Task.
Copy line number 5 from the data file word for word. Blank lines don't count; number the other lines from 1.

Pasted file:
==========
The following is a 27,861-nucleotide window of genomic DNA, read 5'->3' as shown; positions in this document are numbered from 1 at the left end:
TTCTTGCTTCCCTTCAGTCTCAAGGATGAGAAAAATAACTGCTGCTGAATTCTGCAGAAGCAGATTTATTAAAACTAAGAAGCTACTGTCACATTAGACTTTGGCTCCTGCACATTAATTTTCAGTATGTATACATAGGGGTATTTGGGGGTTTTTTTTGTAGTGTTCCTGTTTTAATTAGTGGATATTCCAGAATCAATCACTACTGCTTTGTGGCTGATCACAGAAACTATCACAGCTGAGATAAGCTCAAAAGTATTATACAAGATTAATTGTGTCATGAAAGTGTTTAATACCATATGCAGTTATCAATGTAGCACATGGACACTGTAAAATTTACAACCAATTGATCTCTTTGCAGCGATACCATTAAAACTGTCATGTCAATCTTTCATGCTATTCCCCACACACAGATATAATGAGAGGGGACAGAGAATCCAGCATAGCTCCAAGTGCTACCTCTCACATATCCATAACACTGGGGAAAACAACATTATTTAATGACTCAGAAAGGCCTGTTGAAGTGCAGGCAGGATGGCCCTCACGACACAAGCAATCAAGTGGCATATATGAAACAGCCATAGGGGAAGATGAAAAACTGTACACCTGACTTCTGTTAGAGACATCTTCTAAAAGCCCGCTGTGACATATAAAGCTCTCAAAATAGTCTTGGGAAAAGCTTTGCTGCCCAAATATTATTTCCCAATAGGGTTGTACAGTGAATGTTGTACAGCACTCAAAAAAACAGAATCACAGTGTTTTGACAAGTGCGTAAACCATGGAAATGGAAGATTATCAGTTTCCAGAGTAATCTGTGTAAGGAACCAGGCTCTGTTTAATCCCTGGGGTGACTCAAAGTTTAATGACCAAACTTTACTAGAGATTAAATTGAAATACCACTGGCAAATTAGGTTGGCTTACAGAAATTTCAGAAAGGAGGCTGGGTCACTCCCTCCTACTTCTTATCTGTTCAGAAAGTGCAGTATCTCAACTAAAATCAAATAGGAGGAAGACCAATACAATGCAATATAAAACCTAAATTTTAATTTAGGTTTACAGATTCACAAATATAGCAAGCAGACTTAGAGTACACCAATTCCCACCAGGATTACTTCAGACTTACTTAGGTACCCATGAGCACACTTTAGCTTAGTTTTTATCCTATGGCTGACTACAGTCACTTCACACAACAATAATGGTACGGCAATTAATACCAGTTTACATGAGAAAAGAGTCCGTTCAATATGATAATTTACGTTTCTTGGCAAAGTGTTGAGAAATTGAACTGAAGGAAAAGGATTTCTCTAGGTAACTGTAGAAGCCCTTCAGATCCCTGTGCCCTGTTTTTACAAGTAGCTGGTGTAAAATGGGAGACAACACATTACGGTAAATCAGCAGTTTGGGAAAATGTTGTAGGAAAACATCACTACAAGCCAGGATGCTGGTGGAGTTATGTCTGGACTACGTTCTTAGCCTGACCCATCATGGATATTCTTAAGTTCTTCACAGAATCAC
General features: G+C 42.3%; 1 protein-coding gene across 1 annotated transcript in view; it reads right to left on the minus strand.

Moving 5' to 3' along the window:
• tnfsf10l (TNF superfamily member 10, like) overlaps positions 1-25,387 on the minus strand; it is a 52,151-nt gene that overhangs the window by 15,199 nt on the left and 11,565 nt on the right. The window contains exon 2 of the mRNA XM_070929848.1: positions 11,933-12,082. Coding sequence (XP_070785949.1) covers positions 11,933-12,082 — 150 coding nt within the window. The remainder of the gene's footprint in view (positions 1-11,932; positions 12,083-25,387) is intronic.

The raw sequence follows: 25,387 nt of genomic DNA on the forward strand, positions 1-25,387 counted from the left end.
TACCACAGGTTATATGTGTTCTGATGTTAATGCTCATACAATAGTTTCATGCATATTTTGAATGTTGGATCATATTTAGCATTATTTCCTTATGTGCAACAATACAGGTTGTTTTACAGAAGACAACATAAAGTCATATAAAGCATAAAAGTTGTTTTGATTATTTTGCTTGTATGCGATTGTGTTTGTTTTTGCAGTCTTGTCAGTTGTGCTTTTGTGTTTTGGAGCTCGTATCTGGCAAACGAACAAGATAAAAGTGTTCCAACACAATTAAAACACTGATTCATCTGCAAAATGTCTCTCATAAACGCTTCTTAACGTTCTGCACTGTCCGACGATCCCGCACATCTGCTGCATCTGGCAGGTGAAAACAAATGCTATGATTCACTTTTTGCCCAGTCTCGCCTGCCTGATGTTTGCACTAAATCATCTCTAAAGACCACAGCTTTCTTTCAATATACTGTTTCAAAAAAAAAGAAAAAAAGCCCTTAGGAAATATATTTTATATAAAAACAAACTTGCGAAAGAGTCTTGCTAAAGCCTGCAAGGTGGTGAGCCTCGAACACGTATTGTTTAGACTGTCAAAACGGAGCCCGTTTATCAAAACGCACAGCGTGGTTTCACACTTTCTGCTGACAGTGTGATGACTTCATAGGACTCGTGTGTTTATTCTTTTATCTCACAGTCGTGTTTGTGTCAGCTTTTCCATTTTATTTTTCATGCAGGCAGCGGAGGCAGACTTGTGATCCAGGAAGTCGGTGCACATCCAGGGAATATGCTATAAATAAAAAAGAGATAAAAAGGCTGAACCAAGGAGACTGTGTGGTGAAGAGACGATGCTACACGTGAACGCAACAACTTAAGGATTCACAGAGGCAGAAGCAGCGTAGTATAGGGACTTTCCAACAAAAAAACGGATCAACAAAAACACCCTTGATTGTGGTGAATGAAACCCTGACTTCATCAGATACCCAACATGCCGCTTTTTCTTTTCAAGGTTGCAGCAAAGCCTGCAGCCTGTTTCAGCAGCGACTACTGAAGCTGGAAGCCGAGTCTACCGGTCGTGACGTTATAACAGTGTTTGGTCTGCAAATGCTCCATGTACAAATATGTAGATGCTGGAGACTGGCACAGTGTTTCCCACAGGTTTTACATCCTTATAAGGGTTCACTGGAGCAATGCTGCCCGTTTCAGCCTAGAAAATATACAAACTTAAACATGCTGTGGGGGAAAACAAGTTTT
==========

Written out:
• tnfsf10l (TNF superfamily member 10, like) overlaps positions 1-25,387 on the minus strand; it is a 52,151-nt gene that overhangs the window by 15,199 nt on the left and 11,565 nt on the right. The window contains exon 2 of the mRNA XM_070929848.1: positions 11,933-12,082. Coding sequence (XP_070785949.1) covers positions 11,933-12,082 — 150 coding nt within the window. The remainder of the gene's footprint in view (positions 1-11,932; positions 12,083-25,387) is intronic.